Amy K. Hooper
Courtesy Missy Mandel/Great Backyard Bird Count
Starting this Friday, take 15 minutes to count how many birds you see in your yard and around your home. You might see birds like this Black-capped Chickadee.
February 14 is more than Valentine’s Day in North America. It’s the first day of the Great Backyard Bird Count, an annual citizen-science project coordinated by The Cornell Lab of Ornithology and National Audubon Society with Bird Studies Canada.
You can show your love for wild birds visiting your yard by doing three things:
Creating a Cornell account (it’s easy-peasy!)
Spending only 15 minutes on one (or more) of the four count days, February 14 to 17, to count the number of birds in each species you see
Signing into your Cornell account and entering your data into the online database. You also can use an app on your mobile device; now that’s 21st century birding!
Maybe you think your bird identification skills are rusty or not advanced enough to participate in a citizen-science project like Great Backyard Bird Count — and that’s where you’re wrong. Citizen scientists aren’t experts, and the count organizers don’t expect you to be an expert birdwatcher who quickly IDs every visitor to your yard. If you want to brush up on the local birds that might stop by your yard over Presidents’ Day weekend, you can use some of the online resources below.
You’ll find a boatload of helpful details here, and also check out the how-to video:
If you’re doing the Great Backyard Bird Count with another birdwatcher or two, make sure that everyone knows the best ways to participate and reads the PDF.
If you want to do more than count the birds and enter your GBBC data, you can join the photo contest, submitting entries until March 1. The contest has six categories: overall, bird in its habitat, bird behavior, group shot of 2 or more birds, photo composition, and people enjoying birds.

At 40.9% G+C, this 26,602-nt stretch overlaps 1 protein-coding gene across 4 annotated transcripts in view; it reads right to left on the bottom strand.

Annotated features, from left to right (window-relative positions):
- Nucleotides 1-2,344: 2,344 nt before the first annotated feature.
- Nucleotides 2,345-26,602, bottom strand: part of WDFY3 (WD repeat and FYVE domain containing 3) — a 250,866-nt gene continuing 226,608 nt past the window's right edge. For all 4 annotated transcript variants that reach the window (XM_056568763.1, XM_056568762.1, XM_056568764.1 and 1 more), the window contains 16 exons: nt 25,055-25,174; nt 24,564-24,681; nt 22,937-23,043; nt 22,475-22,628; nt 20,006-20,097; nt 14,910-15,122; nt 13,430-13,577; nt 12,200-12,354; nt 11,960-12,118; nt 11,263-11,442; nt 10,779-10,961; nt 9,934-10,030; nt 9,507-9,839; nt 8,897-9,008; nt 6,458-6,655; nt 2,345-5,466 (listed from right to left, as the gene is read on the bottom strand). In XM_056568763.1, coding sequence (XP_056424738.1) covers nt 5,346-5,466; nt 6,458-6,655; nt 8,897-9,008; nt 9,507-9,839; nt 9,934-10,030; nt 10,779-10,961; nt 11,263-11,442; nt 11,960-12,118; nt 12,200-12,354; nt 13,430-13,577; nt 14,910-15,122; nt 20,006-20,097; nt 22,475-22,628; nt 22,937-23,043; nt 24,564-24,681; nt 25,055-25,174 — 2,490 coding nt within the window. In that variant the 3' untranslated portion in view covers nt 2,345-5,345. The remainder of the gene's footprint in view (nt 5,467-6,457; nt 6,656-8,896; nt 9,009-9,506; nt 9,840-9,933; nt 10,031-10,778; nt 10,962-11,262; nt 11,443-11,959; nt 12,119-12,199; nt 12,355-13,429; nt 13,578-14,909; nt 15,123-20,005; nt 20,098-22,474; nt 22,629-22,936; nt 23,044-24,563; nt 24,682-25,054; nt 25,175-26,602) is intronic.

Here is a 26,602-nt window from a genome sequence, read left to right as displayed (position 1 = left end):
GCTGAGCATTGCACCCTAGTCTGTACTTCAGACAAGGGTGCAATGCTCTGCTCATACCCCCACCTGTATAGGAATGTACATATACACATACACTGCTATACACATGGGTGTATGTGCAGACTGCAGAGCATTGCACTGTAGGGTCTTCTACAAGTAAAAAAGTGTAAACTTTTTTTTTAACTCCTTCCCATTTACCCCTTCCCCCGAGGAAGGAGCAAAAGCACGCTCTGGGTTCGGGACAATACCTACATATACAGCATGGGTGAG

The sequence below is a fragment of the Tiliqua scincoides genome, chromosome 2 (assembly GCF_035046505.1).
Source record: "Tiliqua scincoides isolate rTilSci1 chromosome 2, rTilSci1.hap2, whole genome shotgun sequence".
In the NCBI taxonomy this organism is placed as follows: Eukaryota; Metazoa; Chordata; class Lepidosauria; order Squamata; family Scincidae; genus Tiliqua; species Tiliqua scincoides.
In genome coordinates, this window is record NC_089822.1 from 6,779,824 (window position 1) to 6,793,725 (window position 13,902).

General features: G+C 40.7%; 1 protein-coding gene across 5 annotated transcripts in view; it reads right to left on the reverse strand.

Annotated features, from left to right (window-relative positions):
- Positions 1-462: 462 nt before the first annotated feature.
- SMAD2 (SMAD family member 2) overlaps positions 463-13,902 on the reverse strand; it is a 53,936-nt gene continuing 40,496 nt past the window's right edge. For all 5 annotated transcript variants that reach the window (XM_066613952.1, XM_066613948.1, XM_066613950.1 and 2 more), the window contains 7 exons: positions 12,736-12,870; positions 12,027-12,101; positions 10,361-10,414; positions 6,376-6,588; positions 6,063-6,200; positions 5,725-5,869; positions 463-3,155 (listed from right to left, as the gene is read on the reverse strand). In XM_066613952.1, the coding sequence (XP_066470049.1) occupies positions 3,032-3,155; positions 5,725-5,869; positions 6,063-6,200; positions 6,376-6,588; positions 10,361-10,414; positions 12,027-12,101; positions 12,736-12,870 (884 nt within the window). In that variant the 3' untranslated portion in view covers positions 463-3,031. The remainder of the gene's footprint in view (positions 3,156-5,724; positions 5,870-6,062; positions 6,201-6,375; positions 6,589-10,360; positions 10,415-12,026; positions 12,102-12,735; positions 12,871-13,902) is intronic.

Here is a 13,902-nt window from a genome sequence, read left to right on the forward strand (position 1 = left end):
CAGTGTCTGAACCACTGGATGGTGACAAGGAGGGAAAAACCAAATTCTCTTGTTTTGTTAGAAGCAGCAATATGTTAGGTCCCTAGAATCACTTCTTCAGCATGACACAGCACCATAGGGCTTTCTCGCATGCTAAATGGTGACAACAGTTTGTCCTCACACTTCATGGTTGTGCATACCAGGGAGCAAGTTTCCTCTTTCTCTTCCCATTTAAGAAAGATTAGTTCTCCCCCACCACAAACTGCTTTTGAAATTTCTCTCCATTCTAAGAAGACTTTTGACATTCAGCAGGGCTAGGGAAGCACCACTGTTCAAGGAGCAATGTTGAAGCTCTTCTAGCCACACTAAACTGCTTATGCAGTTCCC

Judges from Cornell, Audubon and Bird Studies Canada will evaluate entries on "use of light, depth of field, sharpness of focus, color balance, composition, framing, camera angle, originality, choice of subject matter, and the amount of patience (or luck!) required to get a shot.”
Those of us with point-and-shoot cameras can have a blast with the last category – people enjoying birds. Our photo subjects are much more likely to look at the camera when we need them to! The contest rules provide suggestions for that category, too:
Courtesy Daniel Tinoco/Great Backyard Bird Count
January was the start of the hummingbird breeding season in some regions of the United States. If you live on the West Coast, you might see Allen's Hummingbirds looking for mates during the Great Backyard Bird Count.
"Bird watchers could be photographed inside or outside, in the city, suburbs, or country. They might be at a nature center or retirement home, in unusual places, or photographed from unusual vantage points. Young children, seniors, or scout groups could be photographed marking tally sheets, talking to each other, looking up birds in a field guide, entering data on-line, filling feeders, making bird treats, mugging for the camera, or just having fun!”
What’s the point of counting your backyard birds and entering the info into Cornell’s database?
You’re contributing data to science.
The data from everyone’s winter surveys of bird populations helps scientists.
With your data, scientists can see which bird species are using food and shelter resources in which locations.
Because the winter surveys happen every year, scientists can see changes in the bird species’ behaviors and in the number of birds.
The Cornell Lab says "Scientists use these data to determine how birds are affected by habitat loss, pollution, and disease. They trace bird migration and document long-term changes in bird numbers continentwide. The results have been used to create management guidelines for birds, investigate the effects of acid rain and climate change, and advocate for the protection of declining species.”
This year’s GBBC is the 17th count. In the 2013 event, participants submitted 137,998 checklists and observed more than 4,200 species. That’s because birdwatchers participated all over the globe and on almost every continent. Will you join the count this year?